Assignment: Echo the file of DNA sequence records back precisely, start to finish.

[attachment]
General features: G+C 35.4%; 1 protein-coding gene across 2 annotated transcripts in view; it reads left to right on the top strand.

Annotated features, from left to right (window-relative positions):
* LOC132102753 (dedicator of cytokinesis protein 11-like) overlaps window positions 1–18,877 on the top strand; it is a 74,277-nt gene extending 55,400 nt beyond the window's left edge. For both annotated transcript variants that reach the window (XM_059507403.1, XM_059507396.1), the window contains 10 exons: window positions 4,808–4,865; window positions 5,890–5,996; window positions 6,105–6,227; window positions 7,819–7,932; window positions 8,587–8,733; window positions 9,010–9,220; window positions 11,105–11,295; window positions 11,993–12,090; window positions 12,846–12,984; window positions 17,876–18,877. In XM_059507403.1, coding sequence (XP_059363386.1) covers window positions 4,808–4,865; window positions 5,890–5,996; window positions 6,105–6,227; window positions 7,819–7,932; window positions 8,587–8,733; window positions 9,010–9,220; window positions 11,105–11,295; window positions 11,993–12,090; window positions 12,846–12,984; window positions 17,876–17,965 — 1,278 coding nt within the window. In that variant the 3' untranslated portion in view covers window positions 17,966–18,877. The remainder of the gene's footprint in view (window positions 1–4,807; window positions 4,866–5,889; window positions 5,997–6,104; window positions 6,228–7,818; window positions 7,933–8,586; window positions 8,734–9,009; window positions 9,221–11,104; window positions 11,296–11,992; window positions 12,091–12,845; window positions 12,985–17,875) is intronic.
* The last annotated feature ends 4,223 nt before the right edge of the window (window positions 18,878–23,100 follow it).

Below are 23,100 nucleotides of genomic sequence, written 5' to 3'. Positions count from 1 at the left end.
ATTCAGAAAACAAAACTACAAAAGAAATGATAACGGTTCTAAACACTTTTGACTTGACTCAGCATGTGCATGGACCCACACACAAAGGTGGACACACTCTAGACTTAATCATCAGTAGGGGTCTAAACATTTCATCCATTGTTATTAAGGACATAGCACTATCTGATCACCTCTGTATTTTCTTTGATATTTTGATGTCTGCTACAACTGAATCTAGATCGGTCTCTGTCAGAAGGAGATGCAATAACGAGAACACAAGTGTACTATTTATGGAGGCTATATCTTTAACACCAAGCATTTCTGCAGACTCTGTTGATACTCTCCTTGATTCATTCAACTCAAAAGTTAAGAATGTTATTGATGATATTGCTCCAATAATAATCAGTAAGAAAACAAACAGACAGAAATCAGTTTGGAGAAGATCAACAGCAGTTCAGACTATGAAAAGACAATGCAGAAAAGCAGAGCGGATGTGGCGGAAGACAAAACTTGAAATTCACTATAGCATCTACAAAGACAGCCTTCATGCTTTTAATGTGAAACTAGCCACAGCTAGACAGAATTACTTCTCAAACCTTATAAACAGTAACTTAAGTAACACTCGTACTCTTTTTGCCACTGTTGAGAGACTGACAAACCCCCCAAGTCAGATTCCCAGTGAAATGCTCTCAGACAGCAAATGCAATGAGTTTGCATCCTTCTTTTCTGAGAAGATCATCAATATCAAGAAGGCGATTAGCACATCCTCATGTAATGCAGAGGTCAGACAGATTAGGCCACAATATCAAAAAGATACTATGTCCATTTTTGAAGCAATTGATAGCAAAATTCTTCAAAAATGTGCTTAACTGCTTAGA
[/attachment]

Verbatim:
General features: G+C 35.4%; 1 protein-coding gene across 2 annotated transcripts in view; it reads left to right on the top strand.

Annotated features, from left to right (window-relative positions):
* LOC132102753 (dedicator of cytokinesis protein 11-like) overlaps window positions 1–18,877 on the top strand; it is a 74,277-nt gene extending 55,400 nt beyond the window's left edge. For both annotated transcript variants that reach the window (XM_059507403.1, XM_059507396.1), the window contains 10 exons: window positions 4,808–4,865; window positions 5,890–5,996; window positions 6,105–6,227; window positions 7,819–7,932; window positions 8,587–8,733; window positions 9,010–9,220; window positions 11,105–11,295; window positions 11,993–12,090; window positions 12,846–12,984; window positions 17,876–18,877. In XM_059507403.1, coding sequence (XP_059363386.1) covers window positions 4,808–4,865; window positions 5,890–5,996; window positions 6,105–6,227; window positions 7,819–7,932; window positions 8,587–8,733; window positions 9,010–9,220; window positions 11,105–11,295; window positions 11,993–12,090; window positions 12,846–12,984; window positions 17,876–17,965 — 1,278 coding nt within the window. In that variant the 3' untranslated portion in view covers window positions 17,966–18,877. The remainder of the gene's footprint in view (window positions 1–4,807; window positions 4,866–5,889; window positions 5,997–6,104; window positions 6,228–7,818; window positions 7,933–8,586; window positions 8,734–9,009; window positions 9,221–11,104; window positions 11,296–11,992; window positions 12,091–12,845; window positions 12,985–17,875) is intronic.
* The last annotated feature ends 4,223 nt before the right edge of the window (window positions 18,878–23,100 follow it).

Below are 23,100 nucleotides of genomic sequence, written 5' to 3'. Positions count from 1 at the left end.
ATTCAGAAAACAAAACTACAAAAGAAATGATAACGGTTCTAAACACTTTTGACTTGACTCAGCATGTGCATGGACCCACACACAAAGGTGGACACACTCTAGACTTAATCATCAGTAGGGGTCTAAACATTTCATCCATTGTTATTAAGGACATAGCACTATCTGATCACCTCTGTATTTTCTTTGATATTTTGATGTCTGCTACAACTGAATCTAGATCGGTCTCTGTCAGAAGGAGATGCAATAACGAGAACACAAGTGTACTATTTATGGAGGCTATATCTTTAACACCAAGCATTTCTGCAGACTCTGTTGATACTCTCCTTGATTCATTCAACTCAAAAGTTAAGAATGTTATTGATGATATTGCTCCAATAATAATCAGTAAGAAAACAAACAGACAGAAATCAGTTTGGAGAAGATCAACAGCAGTTCAGACTATGAAAAGACAATGCAGAAAAGCAGAGCGGATGTGGCGGAAGACAAAACTTGAAATTCACTATAGCATCTACAAAGACAGCCTTCATGCTTTTAATGTGAAACTAGCCACAGCTAGACAGAATTACTTCTCAAACCTTATAAACAGTAACTTAAGTAACACTCGTACTCTTTTTGCCACTGTTGAGAGACTGACAAACCCCCCAAGTCAGATTCCCAGTGAAATGCTCTCAGACAGCAAATGCAATGAGTTTGCATCCTTCTTTTCTGAGAAGATCATCAATATCAAGAAGGCGATTAGCACATCCTCATGTAATGCAGAGGTCAGACAGATTAGGCCACAATATCAAAAAGATACTATGTCCATTTTTGAAGCAATTGATAGCAAAATTCTTCAAAAATGTGCTTAACTGCTTAGA